Courtesy Gateway Planning
Transit-oriented development rebranding hopes to spur growth
Leaders in Leander are taking steps to make the city’s untapped transit district more attractive to potential developers by rebranding the area Legacy Landing.
City staff presented the concept to Leander City Council at a July 21 retreat. The new name must still gain council approval, but the efforts should immediately bring more attention to the transit-oriented development district.
“It’s more of a branding than a re-branding to give it an identity and keep it from being generic,” City Manager Kent Cagle said. “It never really had a name as far as I can tell. Everyone just called it the TOD, so it’s good to give it a brand name.”
Since the TOD was established in 2005, commercial interest in the district has floundered, likely because of investor uncertainty, Urban Designer Pix Howell said. Capital Metro’s Red Line train service to Leander opened in 2008, the same year many Americans first felt the effects of the economic downturn.
“Today, and since 2008, there really has been no money to build anything unless it’s all 100 percent cash financed, and nobody wants to take the risk,” Howell said. “The economy is always going to play a role in the success of these things, and, more importantly, how they develop. But 30 years from now, looking back on it, it’s just going to be blips that you see in how all this developed out.”
The 30-year plan
New construction at Leander’s 2,300-acre TOD is governed by SmartCode, a unified land development ordinance for planning and urban design. The TOD is designed to support substantial pedestrian traffic, single- and multifamily housing, and dense, urban commercial developments. Unlike in other areas of the city that adhere to traditional zoning guidelines based on land use, buildings within the TOD must have multiple uses and be versatile enough to support occupant changes over time.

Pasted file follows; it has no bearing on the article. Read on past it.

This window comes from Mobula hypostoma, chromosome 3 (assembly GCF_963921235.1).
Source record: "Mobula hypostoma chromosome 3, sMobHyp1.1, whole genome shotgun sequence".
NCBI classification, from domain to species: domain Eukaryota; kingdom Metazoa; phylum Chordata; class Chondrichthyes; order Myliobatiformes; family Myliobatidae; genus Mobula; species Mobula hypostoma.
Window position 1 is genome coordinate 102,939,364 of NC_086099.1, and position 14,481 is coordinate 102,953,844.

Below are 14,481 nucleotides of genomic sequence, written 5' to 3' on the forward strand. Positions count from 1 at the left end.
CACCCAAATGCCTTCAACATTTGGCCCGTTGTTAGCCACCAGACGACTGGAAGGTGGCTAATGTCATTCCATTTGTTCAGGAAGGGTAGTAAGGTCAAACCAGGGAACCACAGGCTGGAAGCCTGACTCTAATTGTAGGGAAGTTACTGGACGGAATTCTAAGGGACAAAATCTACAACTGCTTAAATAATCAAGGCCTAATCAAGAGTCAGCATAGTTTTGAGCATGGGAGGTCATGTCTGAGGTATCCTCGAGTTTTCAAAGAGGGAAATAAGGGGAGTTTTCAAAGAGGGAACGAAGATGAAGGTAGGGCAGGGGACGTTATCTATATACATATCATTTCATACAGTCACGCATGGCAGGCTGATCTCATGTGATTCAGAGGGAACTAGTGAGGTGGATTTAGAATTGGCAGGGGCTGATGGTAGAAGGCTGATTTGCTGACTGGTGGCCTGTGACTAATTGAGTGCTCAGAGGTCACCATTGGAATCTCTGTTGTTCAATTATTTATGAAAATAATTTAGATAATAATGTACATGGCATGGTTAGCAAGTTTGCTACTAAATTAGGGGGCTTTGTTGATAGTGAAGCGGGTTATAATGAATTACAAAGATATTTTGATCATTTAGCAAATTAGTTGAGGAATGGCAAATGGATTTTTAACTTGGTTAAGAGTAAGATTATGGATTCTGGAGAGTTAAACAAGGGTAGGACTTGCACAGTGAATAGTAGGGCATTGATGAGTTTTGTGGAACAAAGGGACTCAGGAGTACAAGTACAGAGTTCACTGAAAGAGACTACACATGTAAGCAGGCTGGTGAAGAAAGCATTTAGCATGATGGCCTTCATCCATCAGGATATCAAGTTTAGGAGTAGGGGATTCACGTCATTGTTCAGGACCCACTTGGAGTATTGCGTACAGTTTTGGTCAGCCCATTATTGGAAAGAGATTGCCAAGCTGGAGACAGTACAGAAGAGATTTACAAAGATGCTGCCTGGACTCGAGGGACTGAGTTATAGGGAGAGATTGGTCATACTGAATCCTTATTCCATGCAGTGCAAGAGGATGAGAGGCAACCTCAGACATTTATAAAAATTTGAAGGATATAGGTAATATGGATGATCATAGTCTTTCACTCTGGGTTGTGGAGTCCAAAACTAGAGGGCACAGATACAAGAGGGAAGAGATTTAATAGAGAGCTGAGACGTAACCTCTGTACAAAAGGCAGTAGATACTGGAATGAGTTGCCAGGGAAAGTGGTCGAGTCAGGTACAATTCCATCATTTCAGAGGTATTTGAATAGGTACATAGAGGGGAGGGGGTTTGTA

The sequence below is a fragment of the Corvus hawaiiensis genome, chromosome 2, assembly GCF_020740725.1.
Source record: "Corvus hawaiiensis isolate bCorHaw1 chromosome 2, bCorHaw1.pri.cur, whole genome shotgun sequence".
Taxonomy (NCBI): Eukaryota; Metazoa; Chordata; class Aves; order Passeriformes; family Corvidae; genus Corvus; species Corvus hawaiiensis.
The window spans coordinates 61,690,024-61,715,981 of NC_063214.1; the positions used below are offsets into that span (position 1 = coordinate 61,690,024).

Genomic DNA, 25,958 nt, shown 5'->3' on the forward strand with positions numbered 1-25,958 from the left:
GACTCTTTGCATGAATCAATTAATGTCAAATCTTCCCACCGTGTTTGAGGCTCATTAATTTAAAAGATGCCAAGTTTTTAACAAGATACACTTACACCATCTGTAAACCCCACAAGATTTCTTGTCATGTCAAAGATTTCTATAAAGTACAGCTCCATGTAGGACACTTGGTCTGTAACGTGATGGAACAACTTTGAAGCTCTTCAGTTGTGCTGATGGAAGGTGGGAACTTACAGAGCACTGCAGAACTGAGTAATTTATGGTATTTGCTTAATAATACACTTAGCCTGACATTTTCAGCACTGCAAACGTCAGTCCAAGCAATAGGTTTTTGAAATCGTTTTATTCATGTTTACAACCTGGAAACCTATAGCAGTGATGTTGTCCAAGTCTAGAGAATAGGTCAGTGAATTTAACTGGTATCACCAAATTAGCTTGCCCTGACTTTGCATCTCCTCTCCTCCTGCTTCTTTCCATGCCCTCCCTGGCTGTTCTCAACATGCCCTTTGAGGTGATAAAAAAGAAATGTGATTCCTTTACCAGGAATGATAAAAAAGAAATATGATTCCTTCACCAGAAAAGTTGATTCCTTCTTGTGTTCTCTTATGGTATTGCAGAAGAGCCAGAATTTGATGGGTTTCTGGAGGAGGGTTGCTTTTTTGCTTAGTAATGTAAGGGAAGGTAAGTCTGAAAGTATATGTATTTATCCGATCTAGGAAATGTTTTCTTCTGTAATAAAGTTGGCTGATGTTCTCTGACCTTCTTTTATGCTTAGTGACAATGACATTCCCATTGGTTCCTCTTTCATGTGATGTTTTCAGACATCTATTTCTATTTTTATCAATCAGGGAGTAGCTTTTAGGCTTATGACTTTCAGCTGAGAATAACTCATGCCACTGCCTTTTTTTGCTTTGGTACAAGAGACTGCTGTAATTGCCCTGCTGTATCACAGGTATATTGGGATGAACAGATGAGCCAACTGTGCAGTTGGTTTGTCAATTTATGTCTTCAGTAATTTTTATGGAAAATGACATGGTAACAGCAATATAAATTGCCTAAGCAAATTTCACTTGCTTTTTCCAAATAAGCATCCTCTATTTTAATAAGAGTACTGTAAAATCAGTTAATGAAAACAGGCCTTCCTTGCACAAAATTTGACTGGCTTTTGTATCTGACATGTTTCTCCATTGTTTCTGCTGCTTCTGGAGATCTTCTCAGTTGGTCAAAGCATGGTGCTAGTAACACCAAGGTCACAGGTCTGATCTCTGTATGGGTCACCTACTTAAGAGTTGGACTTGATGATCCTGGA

“With form-based code, what you try to do is pay attention to how the building addresses the street and how the public spaces like sidewalks and plazas work around that. Typically, it tries to encourage the capability for as many different uses as possible,” Howell said. “You can have a hairdresser in a space today, and tomorrow it can be a dentist’s office, and you don’t have to go back through the political [rezoning] process.”
Reluctance to build
In the past six years, developers have been hesitant to build in the TOD because of the slowed economy and, in some cases, unfamiliar SmartCode requirements.
“There are reservations toward the SmartCode because people are not accustomed to change and to retrofitting projects from the original [designs] to fit into SmartCode,” said Dan Steakley, a commercial agent with DEN Property Group LLC, which represents several acres of land within the TOD.
Cagle said traditional developers who would otherwise bring gas stations, strip malls and big-box stores to suburban areas may not be interested in working within the parameters of the city’s TOD SmartCode.